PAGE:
It would appear that the teams share more than a philosophy of the game.
Army is 3-14 in conference play and in last place in Atlantic Hockey. They've given up more goals than anyone else in the league and only one team has scored fewer. Also the last-place team in its league, RMC, 1-18-3, has given up more goals than any team in the country, and only two teams have scored fewer.
"We're young," said Riley, whose team has just one senior. "Obviously we've struggled this year (but) the good news for us is a lot of young guys are getting valuable experience.
"I think we're probably very similar to RMC in that we need to play a perfect game to win, because we're not this high powered offensive team. If we're going to win a game, it's going to be 3-2. If another team gets to four, that's not a good thing."
Shell said that to be successful both teams have to play the same kind of game -- "hold teams down, score when you can, and have a good penalty kill."
"They're generally a little thicker than we are, a little more physically strong. The area that always concerns me is the style of play in their league is different. U.S. college hockey is much more about speed and chasing and pressuring and going everywhere. Our game is fast but we're much more pro style, in the sense that it's structured, a little bit more systematic, a bit more about moving the puck to specific places.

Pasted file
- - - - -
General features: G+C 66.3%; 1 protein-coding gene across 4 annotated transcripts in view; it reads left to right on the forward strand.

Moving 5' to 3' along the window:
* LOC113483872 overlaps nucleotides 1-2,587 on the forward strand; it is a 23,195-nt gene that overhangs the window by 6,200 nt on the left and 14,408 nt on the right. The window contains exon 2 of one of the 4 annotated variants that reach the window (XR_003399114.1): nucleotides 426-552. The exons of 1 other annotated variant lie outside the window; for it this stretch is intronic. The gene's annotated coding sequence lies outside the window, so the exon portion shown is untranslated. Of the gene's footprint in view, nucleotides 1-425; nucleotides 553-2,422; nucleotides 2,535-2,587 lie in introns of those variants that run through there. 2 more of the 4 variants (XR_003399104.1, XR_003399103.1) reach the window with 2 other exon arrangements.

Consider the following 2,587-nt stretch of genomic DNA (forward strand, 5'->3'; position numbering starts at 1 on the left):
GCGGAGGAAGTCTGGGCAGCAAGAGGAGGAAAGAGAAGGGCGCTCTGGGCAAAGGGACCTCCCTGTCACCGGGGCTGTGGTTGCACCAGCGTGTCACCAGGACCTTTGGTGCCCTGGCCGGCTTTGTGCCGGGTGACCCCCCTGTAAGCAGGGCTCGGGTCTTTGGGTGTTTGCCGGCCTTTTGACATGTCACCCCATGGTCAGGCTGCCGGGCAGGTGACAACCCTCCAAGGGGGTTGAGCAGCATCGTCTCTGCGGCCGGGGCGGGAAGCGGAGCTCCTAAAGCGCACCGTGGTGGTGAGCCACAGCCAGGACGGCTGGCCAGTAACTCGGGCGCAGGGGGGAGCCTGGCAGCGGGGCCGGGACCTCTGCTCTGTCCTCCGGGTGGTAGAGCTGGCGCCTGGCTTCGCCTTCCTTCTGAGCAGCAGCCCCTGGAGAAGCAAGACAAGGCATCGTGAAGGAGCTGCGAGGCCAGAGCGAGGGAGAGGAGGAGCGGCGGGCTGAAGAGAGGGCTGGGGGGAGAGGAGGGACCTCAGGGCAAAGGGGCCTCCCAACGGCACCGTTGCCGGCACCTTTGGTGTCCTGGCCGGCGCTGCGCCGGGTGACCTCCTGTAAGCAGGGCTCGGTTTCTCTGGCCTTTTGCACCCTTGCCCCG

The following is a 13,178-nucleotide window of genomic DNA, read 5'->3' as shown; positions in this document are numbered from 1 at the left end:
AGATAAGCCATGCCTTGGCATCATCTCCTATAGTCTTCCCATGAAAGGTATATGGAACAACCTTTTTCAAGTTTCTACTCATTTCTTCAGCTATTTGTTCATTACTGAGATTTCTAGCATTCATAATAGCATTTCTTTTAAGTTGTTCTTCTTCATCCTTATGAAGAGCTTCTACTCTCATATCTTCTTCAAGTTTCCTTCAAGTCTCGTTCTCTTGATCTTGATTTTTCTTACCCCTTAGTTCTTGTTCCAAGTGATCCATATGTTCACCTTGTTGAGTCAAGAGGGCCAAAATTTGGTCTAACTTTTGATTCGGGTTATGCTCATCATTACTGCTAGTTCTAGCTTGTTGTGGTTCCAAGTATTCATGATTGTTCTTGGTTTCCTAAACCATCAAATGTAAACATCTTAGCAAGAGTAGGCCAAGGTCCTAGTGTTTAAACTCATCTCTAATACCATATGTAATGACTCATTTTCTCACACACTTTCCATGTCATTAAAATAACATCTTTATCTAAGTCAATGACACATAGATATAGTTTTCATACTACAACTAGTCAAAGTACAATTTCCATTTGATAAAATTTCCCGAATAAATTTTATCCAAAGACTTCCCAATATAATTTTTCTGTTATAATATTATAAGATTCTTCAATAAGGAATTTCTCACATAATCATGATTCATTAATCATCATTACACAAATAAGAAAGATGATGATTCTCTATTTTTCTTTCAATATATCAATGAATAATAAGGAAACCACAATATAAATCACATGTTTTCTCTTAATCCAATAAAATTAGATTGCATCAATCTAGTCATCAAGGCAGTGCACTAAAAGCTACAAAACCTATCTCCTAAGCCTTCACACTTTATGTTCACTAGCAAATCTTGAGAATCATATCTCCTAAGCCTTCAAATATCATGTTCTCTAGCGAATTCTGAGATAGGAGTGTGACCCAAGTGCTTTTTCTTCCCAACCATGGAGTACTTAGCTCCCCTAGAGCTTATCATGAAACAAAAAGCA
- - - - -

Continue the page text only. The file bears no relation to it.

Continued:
"That's the thing that makes me nervous. Whose style is going to control the day?"
That's where the similarities end. West Point will play in playoffs this year; barring a run of Biblical proportions, RMC will not.
That puts this game in a bit of a different light for the two teams.
"I'm sure you've heard people who would say if you beat West Point you could go 0-28 (and no one would care)," Shell said. "Sure (beating West Point) is a feather in the cap for those who believe that and we can plant the flag and say we won the game.
"I'll be very happy but it won't make me feel any better about what's gone on this season."
Beyond the pride that goes with defeating a long-time rival, Riley said the outcome of Saturday's game isn't that significant in the grand scheme of the Army season.
"Maybe years ago, that was the intensity of the rivalry," he said. "Our goal is to be playing our best hockey in February. We'll use this as a great opportunity to play a tough team in a tough environment, which will hopefully be part of the process to make us a tougher team for whoever we have to play in the playoffs."
It's a fine line the coaches walk, at the same time respecting the tradition and fostering the spirit of a 91-year-old rivalry without taking the enthusiasm inherent in it beyond fervor to acrimony.
"On its face, it's two military academies (and since) the U.S. and Canadian military serve close together, these guys might serve together, they'll share a similar experience," Shell said. "There's America versus Canada, their college versus ours ... in essence, that's what it should be about.
"The hype then takes it to another level. It's the first game everybody asks about. Anybody who knows anything about the program asks me or (the players) about the game: When it wasn't being played, when's it coming back? Why it wasn't being played. It's a big deal ... it's what everything is built around.
"In some ways that's great. It's a flagship game for our program. It's something you can sell to recruits about a once-a-year experience that you're going to get, but in another sense it's just an exhibition game."
"I know it will be a great experience for our players to be up in Kingston. The atmosphere is always electric. Having their whole student body there, in their red coats, it will be an eye-opener for our players."